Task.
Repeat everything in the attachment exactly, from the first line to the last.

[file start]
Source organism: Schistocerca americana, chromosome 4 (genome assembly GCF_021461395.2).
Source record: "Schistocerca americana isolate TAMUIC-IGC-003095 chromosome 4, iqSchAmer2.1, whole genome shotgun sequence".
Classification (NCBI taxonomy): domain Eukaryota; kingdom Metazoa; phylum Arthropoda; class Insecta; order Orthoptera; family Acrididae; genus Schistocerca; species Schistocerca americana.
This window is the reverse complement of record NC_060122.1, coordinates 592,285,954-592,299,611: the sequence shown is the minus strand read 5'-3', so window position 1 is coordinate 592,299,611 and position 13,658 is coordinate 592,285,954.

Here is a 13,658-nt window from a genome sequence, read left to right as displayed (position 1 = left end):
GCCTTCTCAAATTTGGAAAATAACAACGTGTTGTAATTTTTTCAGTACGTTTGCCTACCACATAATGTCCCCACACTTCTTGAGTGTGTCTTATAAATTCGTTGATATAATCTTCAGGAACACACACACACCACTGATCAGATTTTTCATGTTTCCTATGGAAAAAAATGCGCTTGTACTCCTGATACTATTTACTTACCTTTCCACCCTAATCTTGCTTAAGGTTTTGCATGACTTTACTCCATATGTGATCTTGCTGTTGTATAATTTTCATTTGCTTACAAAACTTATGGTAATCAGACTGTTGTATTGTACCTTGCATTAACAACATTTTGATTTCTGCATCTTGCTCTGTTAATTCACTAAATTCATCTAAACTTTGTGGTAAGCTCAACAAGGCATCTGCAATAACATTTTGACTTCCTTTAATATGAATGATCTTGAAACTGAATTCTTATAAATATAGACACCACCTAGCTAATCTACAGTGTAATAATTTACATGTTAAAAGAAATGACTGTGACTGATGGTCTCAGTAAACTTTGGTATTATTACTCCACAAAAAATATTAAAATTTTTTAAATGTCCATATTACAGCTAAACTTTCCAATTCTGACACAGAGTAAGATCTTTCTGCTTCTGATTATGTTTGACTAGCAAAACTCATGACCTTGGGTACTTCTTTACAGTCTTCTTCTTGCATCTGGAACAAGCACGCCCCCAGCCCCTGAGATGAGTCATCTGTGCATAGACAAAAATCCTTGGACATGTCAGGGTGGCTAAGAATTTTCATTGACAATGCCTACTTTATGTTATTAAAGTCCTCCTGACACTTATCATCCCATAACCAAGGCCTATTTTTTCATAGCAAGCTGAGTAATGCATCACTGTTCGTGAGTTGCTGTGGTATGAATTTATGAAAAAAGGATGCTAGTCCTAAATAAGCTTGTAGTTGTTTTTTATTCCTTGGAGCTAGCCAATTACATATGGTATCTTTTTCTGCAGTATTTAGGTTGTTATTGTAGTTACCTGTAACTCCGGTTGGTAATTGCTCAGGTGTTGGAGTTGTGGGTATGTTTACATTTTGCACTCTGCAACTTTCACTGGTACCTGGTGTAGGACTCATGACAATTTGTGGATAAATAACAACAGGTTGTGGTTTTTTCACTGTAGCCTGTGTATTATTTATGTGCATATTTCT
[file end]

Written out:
Source organism: Schistocerca americana, chromosome 4 (genome assembly GCF_021461395.2).
Source record: "Schistocerca americana isolate TAMUIC-IGC-003095 chromosome 4, iqSchAmer2.1, whole genome shotgun sequence".
Classification (NCBI taxonomy): domain Eukaryota; kingdom Metazoa; phylum Arthropoda; class Insecta; order Orthoptera; family Acrididae; genus Schistocerca; species Schistocerca americana.
This window is the reverse complement of record NC_060122.1, coordinates 592,285,954-592,299,611: the sequence shown is the minus strand read 5'-3', so window position 1 is coordinate 592,299,611 and position 13,658 is coordinate 592,285,954.

Here is a 13,658-nt window from a genome sequence, read left to right as displayed (position 1 = left end):
GCCTTCTCAAATTTGGAAAATAACAACGTGTTGTAATTTTTTCAGTACGTTTGCCTACCACATAATGTCCCCACACTTCTTGAGTGTGTCTTATAAATTCGTTGATATAATCTTCAGGAACACACACACACCACTGATCAGATTTTTCATGTTTCCTATGGAAAAAAATGCGCTTGTACTCCTGATACTATTTACTTACCTTTCCACCCTAATCTTGCTTAAGGTTTTGCATGACTTTACTCCATATGTGATCTTGCTGTTGTATAATTTTCATTTGCTTACAAAACTTATGGTAATCAGACTGTTGTATTGTACCTTGCATTAACAACATTTTGATTTCTGCATCTTGCTCTGTTAATTCACTAAATTCATCTAAACTTTGTGGTAAGCTCAACAAGGCATCTGCAATAACATTTTGACTTCCTTTAATATGAATGATCTTGAAACTGAATTCTTATAAATATAGACACCACCTAGCTAATCTACAGTGTAATAATTTACATGTTAAAAGAAATGACTGTGACTGATGGTCTCAGTAAACTTTGGTATTATTACTCCACAAAAAATATTAAAATTTTTTAAATGTCCATATTACAGCTAAACTTTCCAATTCTGACACAGAGTAAGATCTTTCTGCTTCTGATTATGTTTGACTAGCAAAACTCATGACCTTGGGTACTTCTTTACAGTCTTCTTCTTGCATCTGGAACAAGCACGCCCCCAGCCCCTGAGATGAGTCATCTGTGCATAGACAAAAATCCTTGGACATGTCAGGGTGGCTAAGAATTTTCATTGACAATGCCTACTTTATGTTATTAAAGTCCTCCTGACACTTATCATCCCATAACCAAGGCCTATTTTTTCATAGCAAGCTGAGTAATGCATCACTGTTCGTGAGTTGCTGTGGTATGAATTTATGAAAAAAGGATGCTAGTCCTAAATAAGCTTGTAGTTGTTTTTTATTCCTTGGAGCTAGCCAATTACATATGGTATCTTTTTCTGCAGTATTTAGGTTGTTATTGTAGTTACCTGTAACTCCGGTTGGTAATTGCTCAGGTGTTGGAGTTGTGGGTATGTTTACATTTTGCACTCTGCAACTTTCACTGGTACCTGGTGTAGGACTCATGACAATTTGTGGATAAATAACAACAGGTTGTGGTTTTTTCACTGTAGCCTGTGTATTATTTATGTGCATATTTCT